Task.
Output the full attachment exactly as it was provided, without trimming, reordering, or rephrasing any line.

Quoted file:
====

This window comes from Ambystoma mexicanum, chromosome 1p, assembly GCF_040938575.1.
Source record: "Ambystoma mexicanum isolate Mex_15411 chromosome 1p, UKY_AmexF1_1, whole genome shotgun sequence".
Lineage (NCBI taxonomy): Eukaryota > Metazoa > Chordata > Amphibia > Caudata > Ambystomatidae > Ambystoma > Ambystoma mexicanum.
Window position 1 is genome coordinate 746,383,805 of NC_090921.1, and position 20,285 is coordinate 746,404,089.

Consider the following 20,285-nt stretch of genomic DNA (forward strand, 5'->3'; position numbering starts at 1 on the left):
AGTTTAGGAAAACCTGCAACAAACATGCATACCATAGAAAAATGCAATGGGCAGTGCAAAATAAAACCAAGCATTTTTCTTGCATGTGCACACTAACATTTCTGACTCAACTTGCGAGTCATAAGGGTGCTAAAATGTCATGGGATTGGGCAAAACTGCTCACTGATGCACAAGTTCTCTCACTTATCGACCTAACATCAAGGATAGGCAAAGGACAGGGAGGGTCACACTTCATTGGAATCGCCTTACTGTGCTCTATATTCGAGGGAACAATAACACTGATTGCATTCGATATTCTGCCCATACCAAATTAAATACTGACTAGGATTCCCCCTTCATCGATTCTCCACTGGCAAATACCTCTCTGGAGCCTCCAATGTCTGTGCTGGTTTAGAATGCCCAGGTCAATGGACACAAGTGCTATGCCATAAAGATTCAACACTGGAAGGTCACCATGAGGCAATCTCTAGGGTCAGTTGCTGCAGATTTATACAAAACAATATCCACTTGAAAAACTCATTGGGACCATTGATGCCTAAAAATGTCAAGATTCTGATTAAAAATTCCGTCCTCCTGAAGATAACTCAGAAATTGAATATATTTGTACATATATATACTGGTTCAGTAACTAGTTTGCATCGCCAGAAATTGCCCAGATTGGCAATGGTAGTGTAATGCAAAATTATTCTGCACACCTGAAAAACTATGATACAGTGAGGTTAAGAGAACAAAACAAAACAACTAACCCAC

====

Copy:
This window comes from Ambystoma mexicanum, chromosome 1p, assembly GCF_040938575.1.
Source record: "Ambystoma mexicanum isolate Mex_15411 chromosome 1p, UKY_AmexF1_1, whole genome shotgun sequence".
Lineage (NCBI taxonomy): Eukaryota > Metazoa > Chordata > Amphibia > Caudata > Ambystomatidae > Ambystoma > Ambystoma mexicanum.
Window position 1 is genome coordinate 746,383,805 of NC_090921.1, and position 20,285 is coordinate 746,404,089.

Consider the following 20,285-nt stretch of genomic DNA (forward strand, 5'->3'; position numbering starts at 1 on the left):
AGTTTAGGAAAACCTGCAACAAACATGCATACCATAGAAAAATGCAATGGGCAGTGCAAAATAAAACCAAGCATTTTTCTTGCATGTGCACACTAACATTTCTGACTCAACTTGCGAGTCATAAGGGTGCTAAAATGTCATGGGATTGGGCAAAACTGCTCACTGATGCACAAGTTCTCTCACTTATCGACCTAACATCAAGGATAGGCAAAGGACAGGGAGGGTCACACTTCATTGGAATCGCCTTACTGTGCTCTATATTCGAGGGAACAATAACACTGATTGCATTCGATATTCTGCCCATACCAAATTAAATACTGACTAGGATTCCCCCTTCATCGATTCTCCACTGGCAAATACCTCTCTGGAGCCTCCAATGTCTGTGCTGGTTTAGAATGCCCAGGTCAATGGACACAAGTGCTATGCCATAAAGATTCAACACTGGAAGGTCACCATGAGGCAATCTCTAGGGTCAGTTGCTGCAGATTTATACAAAACAATATCCACTTGAAAAACTCATTGGGACCATTGATGCCTAAAAATGTCAAGATTCTGATTAAAAATTCCGTCCTCCTGAAGATAACTCAGAAATTGAATATATTTGTACATATATATACTGGTTCAGTAACTAGTTTGCATCGCCAGAAATTGCCCAGATTGGCAATGGTAGTGTAATGCAAAATTATTCTGCACACCTGAAAAACTATGATACAGTGAGGTTAAGAGAACAAAACAAAACAACTAACCCAC